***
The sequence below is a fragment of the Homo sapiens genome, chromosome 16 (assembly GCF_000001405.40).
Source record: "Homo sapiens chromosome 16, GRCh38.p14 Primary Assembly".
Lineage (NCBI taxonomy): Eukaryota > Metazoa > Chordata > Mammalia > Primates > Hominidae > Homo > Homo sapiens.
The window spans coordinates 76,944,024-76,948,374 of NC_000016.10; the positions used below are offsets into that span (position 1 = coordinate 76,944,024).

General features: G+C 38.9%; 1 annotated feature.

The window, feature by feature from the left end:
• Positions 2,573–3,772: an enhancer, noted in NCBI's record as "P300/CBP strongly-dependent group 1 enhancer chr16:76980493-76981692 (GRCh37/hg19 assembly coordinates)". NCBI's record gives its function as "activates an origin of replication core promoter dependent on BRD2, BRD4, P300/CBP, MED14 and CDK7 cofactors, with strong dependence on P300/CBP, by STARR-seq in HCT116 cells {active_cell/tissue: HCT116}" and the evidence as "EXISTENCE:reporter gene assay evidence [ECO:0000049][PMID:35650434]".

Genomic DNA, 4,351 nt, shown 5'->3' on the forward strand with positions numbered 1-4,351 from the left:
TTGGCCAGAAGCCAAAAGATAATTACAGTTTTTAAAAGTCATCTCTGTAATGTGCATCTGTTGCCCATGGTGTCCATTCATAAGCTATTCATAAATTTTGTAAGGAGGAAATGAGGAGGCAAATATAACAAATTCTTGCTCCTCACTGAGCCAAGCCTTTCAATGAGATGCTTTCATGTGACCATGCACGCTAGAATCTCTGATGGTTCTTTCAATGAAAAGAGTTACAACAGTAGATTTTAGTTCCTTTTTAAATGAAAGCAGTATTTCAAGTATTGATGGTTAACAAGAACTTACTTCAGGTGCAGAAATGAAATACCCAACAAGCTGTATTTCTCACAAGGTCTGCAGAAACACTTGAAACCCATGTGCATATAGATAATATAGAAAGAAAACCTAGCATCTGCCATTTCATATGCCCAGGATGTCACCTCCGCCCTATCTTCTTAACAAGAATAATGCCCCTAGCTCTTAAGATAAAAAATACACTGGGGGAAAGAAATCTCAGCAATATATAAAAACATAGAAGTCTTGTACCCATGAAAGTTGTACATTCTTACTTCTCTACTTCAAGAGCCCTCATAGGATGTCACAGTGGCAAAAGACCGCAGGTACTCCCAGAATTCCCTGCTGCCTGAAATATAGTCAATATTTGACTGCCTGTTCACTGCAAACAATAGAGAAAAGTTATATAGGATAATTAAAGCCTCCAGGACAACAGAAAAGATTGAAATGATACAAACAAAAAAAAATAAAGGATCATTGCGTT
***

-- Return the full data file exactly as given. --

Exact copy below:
The sequence below is a fragment of the Homo sapiens genome, chromosome 16 (assembly GCF_000001405.40).
Source record: "Homo sapiens chromosome 16, GRCh38.p14 Primary Assembly".
Lineage (NCBI taxonomy): Eukaryota > Metazoa > Chordata > Mammalia > Primates > Hominidae > Homo > Homo sapiens.
The window spans coordinates 76,944,024-76,948,374 of NC_000016.10; the positions used below are offsets into that span (position 1 = coordinate 76,944,024).

General features: G+C 38.9%; 1 annotated feature.

The window, feature by feature from the left end:
• Positions 2,573–3,772: an enhancer, noted in NCBI's record as "P300/CBP strongly-dependent group 1 enhancer chr16:76980493-76981692 (GRCh37/hg19 assembly coordinates)". NCBI's record gives its function as "activates an origin of replication core promoter dependent on BRD2, BRD4, P300/CBP, MED14 and CDK7 cofactors, with strong dependence on P300/CBP, by STARR-seq in HCT116 cells {active_cell/tissue: HCT116}" and the evidence as "EXISTENCE:reporter gene assay evidence [ECO:0000049][PMID:35650434]".

Genomic DNA, 4,351 nt, shown 5'->3' on the forward strand with positions numbered 1-4,351 from the left:
TTGGCCAGAAGCCAAAAGATAATTACAGTTTTTAAAAGTCATCTCTGTAATGTGCATCTGTTGCCCATGGTGTCCATTCATAAGCTATTCATAAATTTTGTAAGGAGGAAATGAGGAGGCAAATATAACAAATTCTTGCTCCTCACTGAGCCAAGCCTTTCAATGAGATGCTTTCATGTGACCATGCACGCTAGAATCTCTGATGGTTCTTTCAATGAAAAGAGTTACAACAGTAGATTTTAGTTCCTTTTTAAATGAAAGCAGTATTTCAAGTATTGATGGTTAACAAGAACTTACTTCAGGTGCAGAAATGAAATACCCAACAAGCTGTATTTCTCACAAGGTCTGCAGAAACACTTGAAACCCATGTGCATATAGATAATATAGAAAGAAAACCTAGCATCTGCCATTTCATATGCCCAGGATGTCACCTCCGCCCTATCTTCTTAACAAGAATAATGCCCCTAGCTCTTAAGATAAAAAATACACTGGGGGAAAGAAATCTCAGCAATATATAAAAACATAGAAGTCTTGTACCCATGAAAGTTGTACATTCTTACTTCTCTACTTCAAGAGCCCTCATAGGATGTCACAGTGGCAAAAGACCGCAGGTACTCCCAGAATTCCCTGCTGCCTGAAATATAGTCAATATTTGACTGCCTGTTCACTGCAAACAATAGAGAAAAGTTATATAGGATAATTAAAGCCTCCAGGACAACAGAAAAGATTGAAATGATACAAACAAAAAAAAATAAAGGATCATTGCGTT